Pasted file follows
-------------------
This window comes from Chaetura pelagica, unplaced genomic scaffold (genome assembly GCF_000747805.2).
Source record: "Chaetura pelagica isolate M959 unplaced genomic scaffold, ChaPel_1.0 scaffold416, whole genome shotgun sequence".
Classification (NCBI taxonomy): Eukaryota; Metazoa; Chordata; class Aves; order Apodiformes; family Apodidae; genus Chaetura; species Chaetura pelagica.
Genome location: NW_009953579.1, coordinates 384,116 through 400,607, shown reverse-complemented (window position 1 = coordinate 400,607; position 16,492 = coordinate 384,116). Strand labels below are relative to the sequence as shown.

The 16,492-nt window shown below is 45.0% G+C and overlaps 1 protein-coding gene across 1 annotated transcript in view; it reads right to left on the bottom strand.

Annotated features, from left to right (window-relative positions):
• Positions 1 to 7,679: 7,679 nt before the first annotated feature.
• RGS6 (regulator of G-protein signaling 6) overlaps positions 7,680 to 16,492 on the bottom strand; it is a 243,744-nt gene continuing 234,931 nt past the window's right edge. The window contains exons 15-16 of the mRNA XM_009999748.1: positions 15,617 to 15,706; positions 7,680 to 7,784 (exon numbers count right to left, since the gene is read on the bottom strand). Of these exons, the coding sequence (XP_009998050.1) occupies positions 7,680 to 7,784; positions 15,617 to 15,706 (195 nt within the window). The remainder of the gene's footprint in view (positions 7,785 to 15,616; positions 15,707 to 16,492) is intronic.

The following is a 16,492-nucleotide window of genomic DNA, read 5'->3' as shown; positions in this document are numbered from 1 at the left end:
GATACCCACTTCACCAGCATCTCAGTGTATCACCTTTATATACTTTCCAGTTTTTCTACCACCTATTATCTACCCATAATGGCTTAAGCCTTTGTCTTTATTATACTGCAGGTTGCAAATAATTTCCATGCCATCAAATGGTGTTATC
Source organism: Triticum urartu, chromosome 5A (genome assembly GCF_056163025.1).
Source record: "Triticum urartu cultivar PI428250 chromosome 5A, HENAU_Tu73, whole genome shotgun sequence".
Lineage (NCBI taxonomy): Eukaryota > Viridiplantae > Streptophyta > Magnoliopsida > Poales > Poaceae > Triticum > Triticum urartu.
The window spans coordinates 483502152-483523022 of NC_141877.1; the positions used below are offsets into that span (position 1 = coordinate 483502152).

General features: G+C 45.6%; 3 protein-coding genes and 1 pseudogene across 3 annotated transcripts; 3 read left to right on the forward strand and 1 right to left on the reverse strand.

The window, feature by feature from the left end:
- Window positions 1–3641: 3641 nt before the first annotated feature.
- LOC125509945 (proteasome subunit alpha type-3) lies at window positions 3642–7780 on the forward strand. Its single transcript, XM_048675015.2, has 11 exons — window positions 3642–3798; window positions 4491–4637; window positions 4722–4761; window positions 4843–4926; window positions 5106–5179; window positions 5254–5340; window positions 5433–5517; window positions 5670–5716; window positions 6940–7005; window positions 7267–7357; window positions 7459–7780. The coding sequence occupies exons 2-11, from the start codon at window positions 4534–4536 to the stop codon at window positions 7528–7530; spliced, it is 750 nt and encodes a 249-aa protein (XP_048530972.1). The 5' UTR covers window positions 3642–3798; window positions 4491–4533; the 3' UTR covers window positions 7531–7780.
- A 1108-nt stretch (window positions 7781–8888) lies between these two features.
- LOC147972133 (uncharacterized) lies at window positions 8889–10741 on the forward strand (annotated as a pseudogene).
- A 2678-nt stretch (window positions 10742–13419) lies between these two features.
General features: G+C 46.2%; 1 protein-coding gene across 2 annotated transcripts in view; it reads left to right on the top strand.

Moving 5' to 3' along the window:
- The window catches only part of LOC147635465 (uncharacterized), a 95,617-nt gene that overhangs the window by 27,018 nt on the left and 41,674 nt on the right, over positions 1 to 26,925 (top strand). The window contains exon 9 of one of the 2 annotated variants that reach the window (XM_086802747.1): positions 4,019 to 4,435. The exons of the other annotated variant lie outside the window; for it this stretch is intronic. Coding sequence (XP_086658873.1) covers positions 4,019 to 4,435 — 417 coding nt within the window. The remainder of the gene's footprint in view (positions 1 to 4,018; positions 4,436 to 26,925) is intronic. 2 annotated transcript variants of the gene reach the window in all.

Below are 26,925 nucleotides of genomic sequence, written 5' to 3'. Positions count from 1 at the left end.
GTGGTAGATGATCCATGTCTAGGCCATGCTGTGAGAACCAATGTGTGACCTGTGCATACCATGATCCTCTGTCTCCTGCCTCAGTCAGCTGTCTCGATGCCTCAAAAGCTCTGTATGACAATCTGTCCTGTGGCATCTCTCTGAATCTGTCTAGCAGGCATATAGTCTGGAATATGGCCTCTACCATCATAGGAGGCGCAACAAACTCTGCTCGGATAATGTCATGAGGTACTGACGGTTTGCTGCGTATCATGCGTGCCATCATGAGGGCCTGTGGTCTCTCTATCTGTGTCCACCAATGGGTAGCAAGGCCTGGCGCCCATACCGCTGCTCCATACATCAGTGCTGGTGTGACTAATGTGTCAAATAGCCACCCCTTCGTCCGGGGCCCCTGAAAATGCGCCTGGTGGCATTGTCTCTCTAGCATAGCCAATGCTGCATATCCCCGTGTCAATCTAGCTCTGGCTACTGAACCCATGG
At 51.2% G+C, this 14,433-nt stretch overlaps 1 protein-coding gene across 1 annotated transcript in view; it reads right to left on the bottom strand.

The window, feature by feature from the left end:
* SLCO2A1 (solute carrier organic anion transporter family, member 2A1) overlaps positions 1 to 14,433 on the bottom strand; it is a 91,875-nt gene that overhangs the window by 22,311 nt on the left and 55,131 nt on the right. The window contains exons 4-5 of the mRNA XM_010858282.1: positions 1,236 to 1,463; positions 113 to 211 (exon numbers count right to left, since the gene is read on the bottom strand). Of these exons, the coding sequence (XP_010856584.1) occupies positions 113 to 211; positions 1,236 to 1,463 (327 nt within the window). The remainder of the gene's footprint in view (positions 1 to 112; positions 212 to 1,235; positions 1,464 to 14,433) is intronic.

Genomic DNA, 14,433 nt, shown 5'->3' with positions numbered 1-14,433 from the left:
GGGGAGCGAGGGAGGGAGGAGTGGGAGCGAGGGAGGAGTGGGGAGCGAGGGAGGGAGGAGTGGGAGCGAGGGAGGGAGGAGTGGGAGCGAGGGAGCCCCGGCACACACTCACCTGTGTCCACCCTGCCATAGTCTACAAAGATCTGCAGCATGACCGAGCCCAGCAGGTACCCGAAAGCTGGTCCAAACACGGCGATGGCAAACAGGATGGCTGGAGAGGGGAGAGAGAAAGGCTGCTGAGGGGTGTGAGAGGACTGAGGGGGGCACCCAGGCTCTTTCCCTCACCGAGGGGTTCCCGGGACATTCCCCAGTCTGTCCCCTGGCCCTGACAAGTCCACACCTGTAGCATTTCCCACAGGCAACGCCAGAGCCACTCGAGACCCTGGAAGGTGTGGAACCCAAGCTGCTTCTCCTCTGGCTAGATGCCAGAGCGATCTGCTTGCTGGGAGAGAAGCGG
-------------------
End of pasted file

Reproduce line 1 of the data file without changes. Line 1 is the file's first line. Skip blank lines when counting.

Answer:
This window comes from Chaetura pelagica, unplaced genomic scaffold (genome assembly GCF_000747805.2).